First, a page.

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Breedon digs in

30 Jul 14 Reborn in the recession, Breedon Aggregates is set on a path of steady growth. Emma Crates talks to chief executive officer Simon Vivian

Breedon CEO Simon Vivian
Breedon CEO Simon Vivian

No doubt 2010 was not the ideal time to take over a struggling aggregates business. Construction was deep in recession, commodities prices were plunging, and economic forecasts were bleak.

But this was the year that Simon Vivian and Peter Tom led a reverse takeover of Ennstone. The once-proud plc had fallen on hard times: it was weighed down by £200m of debt; its US subsidiary was in deep trouble; it had been in pre-pack administration since early 2009.

The two men, both veterans of the construction and aggregates sector, had been looking for acquisition opportunities for a while. Simon Vivian was the former CEO of Mowlem; before that, he had been CEO of Hanson’s European Building Materials division. Peter Tom had worked in aggregates for half a century. As chief executive of Bardon Group, he led mergers with Evered and later Camas, which led to the creation of Aggregate Industries plc in 1997. They had set up an AIM-listed company, Marwyn Materials (backed by investor Marwyn) in 2008 with £13m of seedcorn capital.

“It was around this time that everything was starting to go wrong [in the sector]” remembers Vivian. “We were entering the recession and things were getting very difficult for materials companies. We looked at a few interesting opportunities, but nothing really broke for us until mid-2009.”

After intense negotiations, Vivian and Tom agreed to buy Ennstone’s UK operations, raising £50m from investors and taking on £160m of debt. The group’s US subsidiary filed for bankruptcy and the Polish business was sold to Lafarge.

Walking into the new company, now called Breedon Aggregates, cannot have been easy for Vivian and Tom, who had become the new group chief executive and chairman respectively.

Breedon’s 1,000 staff had watched the share price crash from 35p to 0.3p. Many had lost substantial savings when the company’s share buying schemes were closed.

“They had had several managing directors in a very short space of time, so there was no continuity at the top of the business,” says Vivian. “There wasn’t much direction or leadership. You could see that as soon as you came in.”

The effect on operations was both visible and alarming: staff were demotivated; productivity was poor; the management information systems were ineffective; the haulage operations were inefficient and the safety culture needed a rigorous overhaul. “The Health and Safety Executive served two prohibition notices on our quarries during our first week,” Vivian remembers.

It was clear that a dramatic turnaround was needed in all parts of the business. Incredibly, through a wholesale overhaul of operations and culture, this has been achieved in a very short space of time.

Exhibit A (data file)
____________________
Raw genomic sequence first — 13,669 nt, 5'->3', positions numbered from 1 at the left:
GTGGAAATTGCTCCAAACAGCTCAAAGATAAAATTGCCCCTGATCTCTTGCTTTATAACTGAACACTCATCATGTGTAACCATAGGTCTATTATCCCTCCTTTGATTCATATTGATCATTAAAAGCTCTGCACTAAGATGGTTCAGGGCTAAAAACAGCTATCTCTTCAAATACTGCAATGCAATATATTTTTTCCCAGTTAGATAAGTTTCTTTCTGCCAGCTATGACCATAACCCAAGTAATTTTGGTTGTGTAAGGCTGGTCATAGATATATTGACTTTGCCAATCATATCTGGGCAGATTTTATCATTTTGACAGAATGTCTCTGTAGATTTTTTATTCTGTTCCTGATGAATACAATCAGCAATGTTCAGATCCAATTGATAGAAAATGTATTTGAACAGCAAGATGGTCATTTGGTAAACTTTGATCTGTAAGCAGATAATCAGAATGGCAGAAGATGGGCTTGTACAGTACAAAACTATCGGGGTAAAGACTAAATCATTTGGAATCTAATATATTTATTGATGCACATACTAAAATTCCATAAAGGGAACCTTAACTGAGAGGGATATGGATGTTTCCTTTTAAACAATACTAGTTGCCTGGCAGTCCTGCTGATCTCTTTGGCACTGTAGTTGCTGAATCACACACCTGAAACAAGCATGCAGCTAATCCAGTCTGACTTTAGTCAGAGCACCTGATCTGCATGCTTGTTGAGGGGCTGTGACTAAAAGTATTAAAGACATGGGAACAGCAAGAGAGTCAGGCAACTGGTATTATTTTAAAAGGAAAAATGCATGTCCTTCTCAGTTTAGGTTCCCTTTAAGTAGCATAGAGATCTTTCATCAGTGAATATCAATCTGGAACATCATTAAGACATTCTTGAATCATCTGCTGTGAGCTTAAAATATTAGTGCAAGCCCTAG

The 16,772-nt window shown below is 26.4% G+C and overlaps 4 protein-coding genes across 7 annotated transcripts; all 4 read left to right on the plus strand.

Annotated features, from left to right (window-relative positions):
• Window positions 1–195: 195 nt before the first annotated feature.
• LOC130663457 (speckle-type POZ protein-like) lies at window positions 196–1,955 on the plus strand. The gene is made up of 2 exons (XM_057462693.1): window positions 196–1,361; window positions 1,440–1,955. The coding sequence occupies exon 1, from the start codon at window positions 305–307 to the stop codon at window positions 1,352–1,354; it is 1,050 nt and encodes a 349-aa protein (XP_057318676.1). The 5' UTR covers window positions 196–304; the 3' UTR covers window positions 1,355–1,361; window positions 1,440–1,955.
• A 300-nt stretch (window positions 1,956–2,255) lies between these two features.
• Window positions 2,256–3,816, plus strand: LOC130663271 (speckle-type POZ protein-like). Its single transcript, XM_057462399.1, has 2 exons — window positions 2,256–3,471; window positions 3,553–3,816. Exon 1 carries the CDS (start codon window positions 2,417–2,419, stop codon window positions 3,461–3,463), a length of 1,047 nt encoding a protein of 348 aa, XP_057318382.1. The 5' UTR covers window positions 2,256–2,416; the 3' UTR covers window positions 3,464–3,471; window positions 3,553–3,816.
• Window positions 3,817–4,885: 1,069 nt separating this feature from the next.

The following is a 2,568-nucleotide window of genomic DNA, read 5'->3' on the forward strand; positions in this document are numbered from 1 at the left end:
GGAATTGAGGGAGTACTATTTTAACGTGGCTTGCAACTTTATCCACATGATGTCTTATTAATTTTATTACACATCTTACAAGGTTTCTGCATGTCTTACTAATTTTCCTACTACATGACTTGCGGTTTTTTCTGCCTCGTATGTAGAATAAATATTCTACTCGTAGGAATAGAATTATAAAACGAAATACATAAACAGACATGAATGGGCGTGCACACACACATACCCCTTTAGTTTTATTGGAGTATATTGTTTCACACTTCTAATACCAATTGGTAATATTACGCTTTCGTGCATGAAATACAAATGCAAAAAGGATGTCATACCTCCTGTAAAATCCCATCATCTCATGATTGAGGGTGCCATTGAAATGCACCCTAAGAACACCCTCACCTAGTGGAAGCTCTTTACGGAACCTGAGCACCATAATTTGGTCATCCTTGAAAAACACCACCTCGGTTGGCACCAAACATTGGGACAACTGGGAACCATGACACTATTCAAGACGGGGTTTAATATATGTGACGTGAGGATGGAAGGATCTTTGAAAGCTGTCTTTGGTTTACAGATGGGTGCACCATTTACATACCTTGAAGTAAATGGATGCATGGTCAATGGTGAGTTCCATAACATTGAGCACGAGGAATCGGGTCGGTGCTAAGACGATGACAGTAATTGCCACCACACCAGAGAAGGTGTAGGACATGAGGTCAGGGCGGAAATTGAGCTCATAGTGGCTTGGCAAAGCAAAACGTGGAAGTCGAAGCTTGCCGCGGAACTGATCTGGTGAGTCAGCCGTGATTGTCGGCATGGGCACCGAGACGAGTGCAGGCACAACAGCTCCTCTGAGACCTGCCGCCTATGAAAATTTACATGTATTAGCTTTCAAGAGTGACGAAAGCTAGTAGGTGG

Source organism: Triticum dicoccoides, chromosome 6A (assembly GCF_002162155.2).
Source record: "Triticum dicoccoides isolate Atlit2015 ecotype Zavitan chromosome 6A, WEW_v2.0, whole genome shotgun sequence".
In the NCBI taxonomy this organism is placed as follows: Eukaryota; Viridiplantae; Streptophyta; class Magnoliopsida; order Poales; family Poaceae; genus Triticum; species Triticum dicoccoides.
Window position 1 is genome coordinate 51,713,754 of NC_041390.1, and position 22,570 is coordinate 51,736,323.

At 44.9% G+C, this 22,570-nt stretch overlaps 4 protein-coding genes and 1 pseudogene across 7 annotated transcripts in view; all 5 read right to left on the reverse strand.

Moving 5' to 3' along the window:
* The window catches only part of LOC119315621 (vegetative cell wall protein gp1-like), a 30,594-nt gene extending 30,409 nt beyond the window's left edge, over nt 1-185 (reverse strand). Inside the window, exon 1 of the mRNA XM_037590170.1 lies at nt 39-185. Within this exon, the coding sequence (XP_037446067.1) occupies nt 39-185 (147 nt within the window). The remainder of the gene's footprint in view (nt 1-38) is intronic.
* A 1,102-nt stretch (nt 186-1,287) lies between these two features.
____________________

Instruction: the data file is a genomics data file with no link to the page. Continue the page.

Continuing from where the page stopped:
The group’s revenues have been growing, even in the darkest days of the recession. Last year they increased by nearly 30% to £224.5m, and underlying profit before tax increased by 121.4% to £12.4m.

This year, Breedon won the Best Construction and Materials plc category in the Stock Market Awards run by Shares magazine. Not bad for a company that had been written off as a basket case by shareholders less than five years ago.

So how did they do it? Safety was one of the first areas to be tackled. “When we arrived in 2010 there were some very major issues,” Vivian says. “You can’t change a safety culture quickly. There had been some pretty serious injuries. One of our proudest moments is that we’ve managed to put that right.”

Lost-time accident frequency rates were halved in the first year, and halved again in the second year. Last year they were reduced by 42%.

“We’ve significantly reduced the incidence and severity of accidents. We’ve made enormous progress, but there’s still a lot of work to do,” Vivian says.

A change in management style has been a major contributing factor. He and other members of the senior team frequently visit locations to talk about safety.

“We try to get the message out, backed by training. We’re also educating people. When we arrived, there was very little reporting of near-misses. Now employees understand that they have to record them so that we can investigate the root causes of accidents.” Safety strategy is a microcosm of the way that Breedon operates as whole: management takes place as much at the quarries or the concrete and asphalt plants as at head office. “There are only five people in head office including Peter and myself,” says Vivian,

“Compared to our competitors, we probably have more people who are out in the field. We want our managers to be looking after customers and making sure the quarries and plants are working properly, rather than sitting in head office, potentially blocking what needs to be done.”

Callers to Breedon may be surprised to find that there are no large HR or procurement departments. Neither is there a corporate strategy division. Decisions are made by the small senior management team. And they are made quickly. “We’re a fairly small business, we talk to each other every day. There’s good communication between the centre and what’s going on in the field,” Vivian says.

“When you look at things like purchasing cement and bitumen, Peter and I get involved with that, as do the chief executives of the English and Scottish businesses. When we want to drive out the best deal, we get involved ourselves.”

He adds that when they took over, Breedon’s Scottish quarries were considerably more productive than the English ones. Alan McKenzie, who had been running the Scottish division during the Ennstone days, continues in the same role. Tim Hall, formerly a director at Tarmac, was brought in as chief executive of Breedon’s English division.